Bus Conversions dot Com Bulletin Board
April 20, 2015, 11:19:07 PM *
Welcome, Guest. Please login or register.

Login with username, password and session length
News: New ownership began September 1st 2012!  Please send any comments to info@busconversions.com
   Home   Help Forum Rules Search Calendar Login Register BCM Home Page Contact BCM  
Pages: 1 2 3 4 [5] 6 7 8 9 10
 on: Today at 04:54:22 AM 
Started by pete36330 - Last post by pete36330
I have a inline 6-71 that's been sitting about ten years,,whats the best way to check and make sure that none of the injectors are stuck ..anything else to watch out for and check before trying to start? ,,,Thanks

 on: Today at 04:42:44 AM 
Started by boxcarOkie - Last post by boxcarOkie
Uh .... "Yes, no, no, Yes, no, and I do not understand?"

For the most part, Y'all (Okie talk) did real well with one notable exception.  A few have assumed that it was "I who hit the couch" and that is incorrect.  According to the data I have, "if you hit it, then you are responsible."

Had a plumber drop a ladder in front of me in Amarillo Texas one time, and I did take that out, but have never hit a couch, occupied or not.


 on: Today at 03:46:24 AM 
Started by luvrbus - Last post by Hard Headed Ken
 Do you mean the mutiplate wet fan clutch?


 on: Today at 12:51:06 AM 
Started by daddyoften - Last post by Gordie Allen
Are you talking about having your start batteries (starter, lights, dash,etc.) running on 12 v and the house bank/inverter running at 24v? If that's your setup I don't see any issues with having both. Yes, 24v  allows smaller wiring, but the cost of 12 gauge for all low amp operations is, IMO, negligible in the overall cost of the project. And 2/0 is more than enough for distribution to fore and aft dc panels. I have my four 12v AGMs linked to a common heavy duty DIY buss made of 1/4" copper flat stock drilled and tapped with six 5/16 posts with equal length 4/0 connecting them to the inverter in parallel. If you want maximum battery life, keep battery cables equal length. I have 2-D8 wet batteries for vehicle needs (starter, lights, heater fan, and four 12" radiator fans) using a 160A alternator. With everything running, I'm at about 50% of the alternator rating. That's about where you want to be. We have a second 300 amp AC Delco alternator charging the house batteries on the road. I can turn this on or off via a 300 amp continuous rated solenoid to avoid over charging the AGMs. It's only charging when both air conditioners are running going down the road. As I said, I have four D8 AGM's with a total of 1000 Ahr. I have a 3000w - 120v Victron Multiplus inverter/charger (true sine wave, automatic switching, synchronized 60Hz boosting of shore power if needed). Since we wanted the bus to look original from the outside we have nothing on the roof. We have two 120v mini-split heat pumps which handle both heating and cooling. They draw a max. of 9amps AC each. Each is rated to cool 500 sq. ft. (the bus is 250 sq. ft.). They have kept us warm with ambient temps as low as 10*F. We normally run only one unless we're sitting with ambient temps above 85*F or below 15*F. We have an apartment size frig (9 cu ft). That's the max. AC components we run down the road or without shore power. Our shore line power is 50 amps with one side running through the inverter and the other bypassing it. On the bypass line we have the water heater, washer/dryer, dish washer, microwave and mini oven. If I want one of these when not on shore power, I can move the breaker over to the inverter side of the AC panel and ration the power (we have never had a need to do that). The only real boondocking we do is an occasional overnight at a truck stop. Hope this doesn't just add to the confusion, but there might be a nugget here or there you can use.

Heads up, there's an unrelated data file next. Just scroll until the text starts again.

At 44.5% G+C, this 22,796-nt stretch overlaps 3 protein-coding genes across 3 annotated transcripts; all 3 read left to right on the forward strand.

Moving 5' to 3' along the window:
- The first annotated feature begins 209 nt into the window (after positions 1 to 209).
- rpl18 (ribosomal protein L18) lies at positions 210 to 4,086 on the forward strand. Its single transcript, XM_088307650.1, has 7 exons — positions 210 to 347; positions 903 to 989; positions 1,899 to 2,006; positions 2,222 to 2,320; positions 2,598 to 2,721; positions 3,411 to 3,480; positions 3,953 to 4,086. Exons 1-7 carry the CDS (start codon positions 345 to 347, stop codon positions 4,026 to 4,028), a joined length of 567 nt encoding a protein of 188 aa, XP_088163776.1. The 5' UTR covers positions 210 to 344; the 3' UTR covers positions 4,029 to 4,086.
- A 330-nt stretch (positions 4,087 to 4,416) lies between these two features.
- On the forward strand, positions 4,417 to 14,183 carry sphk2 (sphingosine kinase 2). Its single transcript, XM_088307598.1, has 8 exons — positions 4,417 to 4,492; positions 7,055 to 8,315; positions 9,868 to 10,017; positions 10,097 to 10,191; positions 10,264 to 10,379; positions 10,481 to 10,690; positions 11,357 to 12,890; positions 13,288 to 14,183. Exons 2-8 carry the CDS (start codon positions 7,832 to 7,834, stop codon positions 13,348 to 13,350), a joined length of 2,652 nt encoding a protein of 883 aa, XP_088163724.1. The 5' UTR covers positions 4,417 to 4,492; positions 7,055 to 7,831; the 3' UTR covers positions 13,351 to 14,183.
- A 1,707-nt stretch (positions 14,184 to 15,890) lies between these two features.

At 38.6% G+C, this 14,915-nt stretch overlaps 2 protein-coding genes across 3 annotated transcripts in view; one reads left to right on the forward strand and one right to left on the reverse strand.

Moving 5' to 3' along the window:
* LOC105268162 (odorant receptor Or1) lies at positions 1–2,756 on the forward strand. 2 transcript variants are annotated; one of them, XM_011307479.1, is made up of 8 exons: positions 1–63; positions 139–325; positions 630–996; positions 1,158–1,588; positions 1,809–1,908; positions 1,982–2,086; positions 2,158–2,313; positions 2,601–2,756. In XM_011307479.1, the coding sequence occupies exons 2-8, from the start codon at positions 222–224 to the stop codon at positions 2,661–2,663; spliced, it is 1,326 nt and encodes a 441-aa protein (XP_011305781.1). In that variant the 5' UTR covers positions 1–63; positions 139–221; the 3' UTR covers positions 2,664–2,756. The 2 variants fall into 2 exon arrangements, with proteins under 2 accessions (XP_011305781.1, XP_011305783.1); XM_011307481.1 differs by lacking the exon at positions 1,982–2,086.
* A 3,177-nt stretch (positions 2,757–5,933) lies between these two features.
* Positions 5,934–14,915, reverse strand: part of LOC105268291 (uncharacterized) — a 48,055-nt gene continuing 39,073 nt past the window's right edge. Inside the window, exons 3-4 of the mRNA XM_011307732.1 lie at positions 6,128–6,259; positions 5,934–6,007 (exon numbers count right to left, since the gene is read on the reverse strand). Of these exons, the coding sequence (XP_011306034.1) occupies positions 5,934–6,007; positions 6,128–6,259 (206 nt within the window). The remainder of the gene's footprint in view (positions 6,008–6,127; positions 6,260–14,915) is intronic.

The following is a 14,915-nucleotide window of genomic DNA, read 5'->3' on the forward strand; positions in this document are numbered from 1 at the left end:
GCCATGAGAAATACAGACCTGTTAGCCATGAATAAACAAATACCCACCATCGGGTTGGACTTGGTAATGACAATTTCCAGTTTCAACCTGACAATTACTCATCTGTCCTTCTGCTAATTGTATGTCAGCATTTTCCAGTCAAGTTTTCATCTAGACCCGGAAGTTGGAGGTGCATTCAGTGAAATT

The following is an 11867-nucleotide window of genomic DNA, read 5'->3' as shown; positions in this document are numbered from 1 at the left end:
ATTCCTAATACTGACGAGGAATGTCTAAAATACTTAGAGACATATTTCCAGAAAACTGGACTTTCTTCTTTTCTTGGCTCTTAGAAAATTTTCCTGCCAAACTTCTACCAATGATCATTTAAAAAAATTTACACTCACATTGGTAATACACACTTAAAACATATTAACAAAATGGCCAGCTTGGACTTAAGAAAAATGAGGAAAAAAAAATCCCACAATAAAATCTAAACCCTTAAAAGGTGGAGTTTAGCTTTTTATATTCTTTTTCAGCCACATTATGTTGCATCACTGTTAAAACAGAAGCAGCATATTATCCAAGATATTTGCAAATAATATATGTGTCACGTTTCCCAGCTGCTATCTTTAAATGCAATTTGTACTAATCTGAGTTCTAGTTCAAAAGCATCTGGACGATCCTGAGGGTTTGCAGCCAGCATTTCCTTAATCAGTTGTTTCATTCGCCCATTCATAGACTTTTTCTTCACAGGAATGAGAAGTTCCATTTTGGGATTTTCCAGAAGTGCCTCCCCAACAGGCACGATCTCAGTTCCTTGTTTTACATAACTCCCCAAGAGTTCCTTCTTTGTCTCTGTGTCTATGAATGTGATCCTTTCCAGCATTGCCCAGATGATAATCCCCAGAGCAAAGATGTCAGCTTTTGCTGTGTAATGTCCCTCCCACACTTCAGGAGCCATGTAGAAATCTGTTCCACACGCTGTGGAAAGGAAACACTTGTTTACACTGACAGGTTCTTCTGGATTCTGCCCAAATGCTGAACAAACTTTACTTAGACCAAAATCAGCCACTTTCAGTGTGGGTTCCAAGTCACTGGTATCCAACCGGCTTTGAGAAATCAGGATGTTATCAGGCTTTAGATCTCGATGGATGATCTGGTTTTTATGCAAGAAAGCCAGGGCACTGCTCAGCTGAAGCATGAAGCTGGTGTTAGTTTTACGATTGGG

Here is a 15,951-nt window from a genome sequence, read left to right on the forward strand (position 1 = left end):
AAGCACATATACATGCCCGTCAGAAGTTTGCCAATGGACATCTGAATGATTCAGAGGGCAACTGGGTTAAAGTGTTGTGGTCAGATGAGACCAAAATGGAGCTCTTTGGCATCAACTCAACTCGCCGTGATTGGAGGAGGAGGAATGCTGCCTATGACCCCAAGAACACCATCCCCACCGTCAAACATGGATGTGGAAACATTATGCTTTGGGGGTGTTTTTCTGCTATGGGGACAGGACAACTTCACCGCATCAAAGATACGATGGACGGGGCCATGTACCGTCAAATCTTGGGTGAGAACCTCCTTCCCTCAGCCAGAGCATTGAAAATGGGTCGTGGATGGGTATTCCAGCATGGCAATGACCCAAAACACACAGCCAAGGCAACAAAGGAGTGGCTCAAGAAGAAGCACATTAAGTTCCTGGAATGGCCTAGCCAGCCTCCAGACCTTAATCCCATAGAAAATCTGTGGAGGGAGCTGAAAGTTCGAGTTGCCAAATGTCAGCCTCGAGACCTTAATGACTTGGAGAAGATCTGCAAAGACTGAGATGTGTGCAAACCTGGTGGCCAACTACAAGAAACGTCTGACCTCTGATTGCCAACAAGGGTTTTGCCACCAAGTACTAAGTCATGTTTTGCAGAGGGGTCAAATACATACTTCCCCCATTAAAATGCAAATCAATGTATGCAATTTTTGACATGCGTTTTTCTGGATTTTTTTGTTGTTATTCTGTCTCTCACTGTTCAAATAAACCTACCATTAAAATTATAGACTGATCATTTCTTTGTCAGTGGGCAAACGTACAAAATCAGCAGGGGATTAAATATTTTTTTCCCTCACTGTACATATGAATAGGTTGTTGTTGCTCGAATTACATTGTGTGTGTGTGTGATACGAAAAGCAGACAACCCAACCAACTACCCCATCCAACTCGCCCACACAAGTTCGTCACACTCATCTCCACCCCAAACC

on: April 19, 2015, 09:18:54 PM 
Started by RJ - Last post by lvmci
Thanks John, you hit close to home, tom....

 on: April 19, 2015, 08:02:59 PM 
Started by mikke60 - Last post by Gordie Allen
I just had my right rear inner seal replaced. Mostly just heavy wheels / tires. You need to have adequate jack stands for all that rear end weight. Preferably a 3/4" impact to get the lugs off. Pull the wheels, then the hub. Wash and re-grease the bearings. Check the condition of the brake shoes while you're there. The linings are probably soaked with differential grease. I did my front brakes myself, couldn't face doing the rear, so I took it to a shop. They replaced the seals, pulled wheels on both sides and checked the wear on the brakes. Degreased the right brake shoe set with solvent. I would have replaced the linings as I didn't think they could be effectively degreased. The only parts were the seals. Labor was just under $500. Worth every penny from my perspective..

 on: April 19, 2015, 07:36:44 PM 
Started by mikke60 - Last post by biff
I did mine not a bad job.other than the drums are heavy. Cool

 on: April 19, 2015, 07:28:13 PM 
Started by pabusnut - Last post by Lin
I just used two toggle switches; one for each stage.  The second switch is powered through the first.  If you do not mind giving up fast idle, as we did, the buffer switch is not expensive.  We generally do not idle at all, so the fast idle was not important.  However, on the rare occasion that I want a high idle for some mechanical reason, I put a weight on the fuel pedal.  It works!

 on: April 19, 2015, 07:02:52 PM 
Started by Me Too! - Last post by Me Too!
I would like to know of any history available, I just rescued it from the scrap man today.

 on: April 19, 2015, 06:56:34 PM 
Started by oltrunt - Last post by luvrbus
I just noticed the bus didn't have the exempt tags I have a friend that works for the San Bernardino Sheriffs Dept in Needles he has the CA Exempt tags on his patrol car 

Pages: 1 2 3 4 [5] 6 7 8 9 10
Powered by MySQL Powered by PHP Powered by SMF 1.1.18 | SMF © 2013, Simple Machines Valid XHTML 1.0! Valid CSS!